Coronavirus: Australians told not to travel to China

WARNING ISSUED: Australians have been urged to reconsider all travel to China following the outbreak of coronavirus. Image: SMARTRAVELLER
WARNING ISSUED: Australians have been urged to reconsider all travel to China following the outbreak of coronavirus. Image: SMARTRAVELLER

AUSTRALIANS are being advised to reconsider their need to travel to China following the outbreak of the coronavirus which has killed more than 100 people.

The virus has spread across the world, with five confirmed cases in Australia.

Foreign Minister Marise Payne said early on Wednesday morning travel restrictions were in place in China.

"Do not travel to Hubei Province. Contact your doctor for symptoms of respiratory illness," she urged.

Updated travel advice on the Smartraveller website advises Australians to "reconsider your need to travel" to China overall and "do not travel" to Hubei Province due to the outbreak of coronavirus.

"Chinese authorities have restricted travel for parts of the country and may extend these restrictions at short notice," the warning states.

"Travellers may be quarantined, due to their health condition or previous location.

"If you've travelled to Hubei Province and have developed symptoms of respiratory illness, contact your doctor."

If you or someone you know is in China and needs assistance, contact +61 2 6261 3305 from overseas or 1300 555 135 from within Australia.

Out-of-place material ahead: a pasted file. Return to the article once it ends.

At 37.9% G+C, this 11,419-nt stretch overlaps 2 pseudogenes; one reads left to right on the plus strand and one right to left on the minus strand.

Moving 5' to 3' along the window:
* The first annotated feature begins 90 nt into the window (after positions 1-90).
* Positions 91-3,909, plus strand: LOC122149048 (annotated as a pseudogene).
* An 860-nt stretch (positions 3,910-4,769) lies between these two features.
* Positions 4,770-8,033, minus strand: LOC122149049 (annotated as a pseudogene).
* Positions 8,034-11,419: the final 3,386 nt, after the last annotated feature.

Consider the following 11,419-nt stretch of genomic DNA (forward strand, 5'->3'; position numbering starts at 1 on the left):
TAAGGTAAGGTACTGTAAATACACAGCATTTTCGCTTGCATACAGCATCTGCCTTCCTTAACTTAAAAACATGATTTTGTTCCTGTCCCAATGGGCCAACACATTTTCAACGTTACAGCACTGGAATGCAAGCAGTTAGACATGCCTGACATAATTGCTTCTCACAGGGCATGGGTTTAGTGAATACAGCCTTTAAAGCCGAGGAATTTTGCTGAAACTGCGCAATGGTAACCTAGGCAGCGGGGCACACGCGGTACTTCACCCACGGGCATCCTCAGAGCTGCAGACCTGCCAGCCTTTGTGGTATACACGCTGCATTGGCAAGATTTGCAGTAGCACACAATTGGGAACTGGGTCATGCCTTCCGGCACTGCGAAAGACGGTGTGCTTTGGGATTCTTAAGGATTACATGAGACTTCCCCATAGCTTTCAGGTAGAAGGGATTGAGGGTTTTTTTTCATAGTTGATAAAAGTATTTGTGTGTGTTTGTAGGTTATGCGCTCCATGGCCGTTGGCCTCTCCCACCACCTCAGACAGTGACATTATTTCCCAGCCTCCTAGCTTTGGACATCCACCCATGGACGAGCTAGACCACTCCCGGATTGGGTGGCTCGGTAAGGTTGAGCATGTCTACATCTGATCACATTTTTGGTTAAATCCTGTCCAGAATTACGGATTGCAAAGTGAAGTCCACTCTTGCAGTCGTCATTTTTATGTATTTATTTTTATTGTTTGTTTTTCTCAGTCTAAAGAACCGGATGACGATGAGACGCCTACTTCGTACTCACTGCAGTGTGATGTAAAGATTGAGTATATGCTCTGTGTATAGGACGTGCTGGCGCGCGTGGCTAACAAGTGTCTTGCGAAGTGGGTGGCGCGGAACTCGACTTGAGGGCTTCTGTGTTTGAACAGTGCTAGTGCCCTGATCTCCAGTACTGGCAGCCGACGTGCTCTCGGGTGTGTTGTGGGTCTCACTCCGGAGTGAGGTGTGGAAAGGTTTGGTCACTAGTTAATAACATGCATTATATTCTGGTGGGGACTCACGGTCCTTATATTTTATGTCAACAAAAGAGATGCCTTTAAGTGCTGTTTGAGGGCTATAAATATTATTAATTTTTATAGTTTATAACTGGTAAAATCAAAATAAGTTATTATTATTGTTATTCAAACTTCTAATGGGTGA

The following information was issued by NSW Health on January 28, 2020.

What is a coronavirus?

Coronaviruses are a large family of viruses, some cause illness in humans, and others cause illness in animals, such as bats, camels, and civets. Human coronaviruses cause mild illness, such the common cold.

Rarely, animal coronaviruses can evolve to infect and spread among humans, causing severe diseases such as Severe Acute Respiratory Syndrome (SARS) which emerged in 2002, and Middle East Respiratory Syndrome (MERS) which emerged in 2012.

A novel coronavirus (2019-nCoV) is a new strain of coronavirus that has not been previously identified in humans.

What is 2019 novel coronavirus?

There is a new coronavirus affecting people who have recently been in the city of Wuhan, China.

There is growing evidence that 2019-nCoV can spread from person to person in the community and in health care settings. There have been cases of 2019-nCoV reported in several Asian and other countries including Australia. The situation is evolving rapidly.

What are the symptoms?

Most case-patients have had fever, cough, and shortness of breath, with further evidence of pneumonia (chest infection).

Further investigation is required to assess whether there are undetected asymptomatic or mildly symptomatic cases.

It is unknown how long symptoms take to present. At this stage, it is most likely between two and 14 days.

How is it spread?

Early reports indicated that most of the cases had prior contact with a seafood and live animal market, suggesting an animal source of the outbreak. However, more recently, human to human transmission has been reported.

Further investigation is underway to confirm and describe the mode of transmission from animal sources, and the risk of human-to-human transmission.

Human to human transmission is most likely to be through direct contact with infectious patients, by respiratory droplets and by fomites (contaminated objects and surfaces), as is seen with other coronavirus infections including SARS and MERS.